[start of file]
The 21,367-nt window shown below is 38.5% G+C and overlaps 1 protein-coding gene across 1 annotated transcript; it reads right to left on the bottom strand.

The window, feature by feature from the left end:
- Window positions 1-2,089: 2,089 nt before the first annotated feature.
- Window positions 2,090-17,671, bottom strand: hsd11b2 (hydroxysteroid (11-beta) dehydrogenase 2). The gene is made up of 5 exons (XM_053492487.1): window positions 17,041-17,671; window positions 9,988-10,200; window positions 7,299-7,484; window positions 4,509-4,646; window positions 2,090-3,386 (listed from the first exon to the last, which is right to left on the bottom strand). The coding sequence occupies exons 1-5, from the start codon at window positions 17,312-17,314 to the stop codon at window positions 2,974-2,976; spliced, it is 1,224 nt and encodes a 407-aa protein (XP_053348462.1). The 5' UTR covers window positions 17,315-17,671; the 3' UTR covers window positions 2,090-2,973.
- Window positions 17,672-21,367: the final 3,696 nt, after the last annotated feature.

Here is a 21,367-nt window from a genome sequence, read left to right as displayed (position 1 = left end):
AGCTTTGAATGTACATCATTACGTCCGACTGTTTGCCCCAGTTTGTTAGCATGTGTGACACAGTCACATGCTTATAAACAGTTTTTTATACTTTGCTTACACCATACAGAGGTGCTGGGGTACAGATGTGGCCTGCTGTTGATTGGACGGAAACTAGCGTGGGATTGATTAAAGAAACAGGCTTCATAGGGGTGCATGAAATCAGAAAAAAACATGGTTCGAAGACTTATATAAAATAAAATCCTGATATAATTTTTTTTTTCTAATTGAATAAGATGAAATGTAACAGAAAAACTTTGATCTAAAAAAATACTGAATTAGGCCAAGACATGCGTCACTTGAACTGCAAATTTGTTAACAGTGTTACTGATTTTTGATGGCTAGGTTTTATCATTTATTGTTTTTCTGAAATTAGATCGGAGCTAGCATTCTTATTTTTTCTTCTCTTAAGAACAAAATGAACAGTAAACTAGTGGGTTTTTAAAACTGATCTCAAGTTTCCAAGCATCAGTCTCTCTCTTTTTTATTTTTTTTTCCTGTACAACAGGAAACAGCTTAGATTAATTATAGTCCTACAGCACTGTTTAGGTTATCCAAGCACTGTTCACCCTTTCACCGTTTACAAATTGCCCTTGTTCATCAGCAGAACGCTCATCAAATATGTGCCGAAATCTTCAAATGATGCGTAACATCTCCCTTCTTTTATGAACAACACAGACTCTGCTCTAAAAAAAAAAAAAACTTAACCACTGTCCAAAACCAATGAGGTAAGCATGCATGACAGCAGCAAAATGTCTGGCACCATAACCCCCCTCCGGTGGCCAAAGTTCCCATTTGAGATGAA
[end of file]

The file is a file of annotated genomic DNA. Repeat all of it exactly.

The 21,367-nt window shown below is 38.5% G+C and overlaps 1 protein-coding gene across 1 annotated transcript; it reads right to left on the bottom strand.

The window, feature by feature from the left end:
- Window positions 1-2,089: 2,089 nt before the first annotated feature.
- Window positions 2,090-17,671, bottom strand: hsd11b2 (hydroxysteroid (11-beta) dehydrogenase 2). The gene is made up of 5 exons (XM_053492487.1): window positions 17,041-17,671; window positions 9,988-10,200; window positions 7,299-7,484; window positions 4,509-4,646; window positions 2,090-3,386 (listed from the first exon to the last, which is right to left on the bottom strand). The coding sequence occupies exons 1-5, from the start codon at window positions 17,312-17,314 to the stop codon at window positions 2,974-2,976; spliced, it is 1,224 nt and encodes a 407-aa protein (XP_053348462.1). The 5' UTR covers window positions 17,315-17,671; the 3' UTR covers window positions 2,090-2,973.
- Window positions 17,672-21,367: the final 3,696 nt, after the last annotated feature.

Here is a 21,367-nt window from a genome sequence, read left to right as displayed (position 1 = left end):
AGCTTTGAATGTACATCATTACGTCCGACTGTTTGCCCCAGTTTGTTAGCATGTGTGACACAGTCACATGCTTATAAACAGTTTTTTATACTTTGCTTACACCATACAGAGGTGCTGGGGTACAGATGTGGCCTGCTGTTGATTGGACGGAAACTAGCGTGGGATTGATTAAAGAAACAGGCTTCATAGGGGTGCATGAAATCAGAAAAAAACATGGTTCGAAGACTTATATAAAATAAAATCCTGATATAATTTTTTTTTTCTAATTGAATAAGATGAAATGTAACAGAAAAACTTTGATCTAAAAAAATACTGAATTAGGCCAAGACATGCGTCACTTGAACTGCAAATTTGTTAACAGTGTTACTGATTTTTGATGGCTAGGTTTTATCATTTATTGTTTTTCTGAAATTAGATCGGAGCTAGCATTCTTATTTTTTCTTCTCTTAAGAACAAAATGAACAGTAAACTAGTGGGTTTTTAAAACTGATCTCAAGTTTCCAAGCATCAGTCTCTCTCTTTTTTATTTTTTTTTCCTGTACAACAGGAAACAGCTTAGATTAATTATAGTCCTACAGCACTGTTTAGGTTATCCAAGCACTGTTCACCCTTTCACCGTTTACAAATTGCCCTTGTTCATCAGCAGAACGCTCATCAAATATGTGCCGAAATCTTCAAATGATGCGTAACATCTCCCTTCTTTTATGAACAACACAGACTCTGCTCTAAAAAAAAAAAAAACTTAACCACTGTCCAAAACCAATGAGGTAAGCATGCATGACAGCAGCAAAATGTCTGGCACCATAACCCCCCTCCGGTGGCCAAAGTTCCCATTTGAGATGAA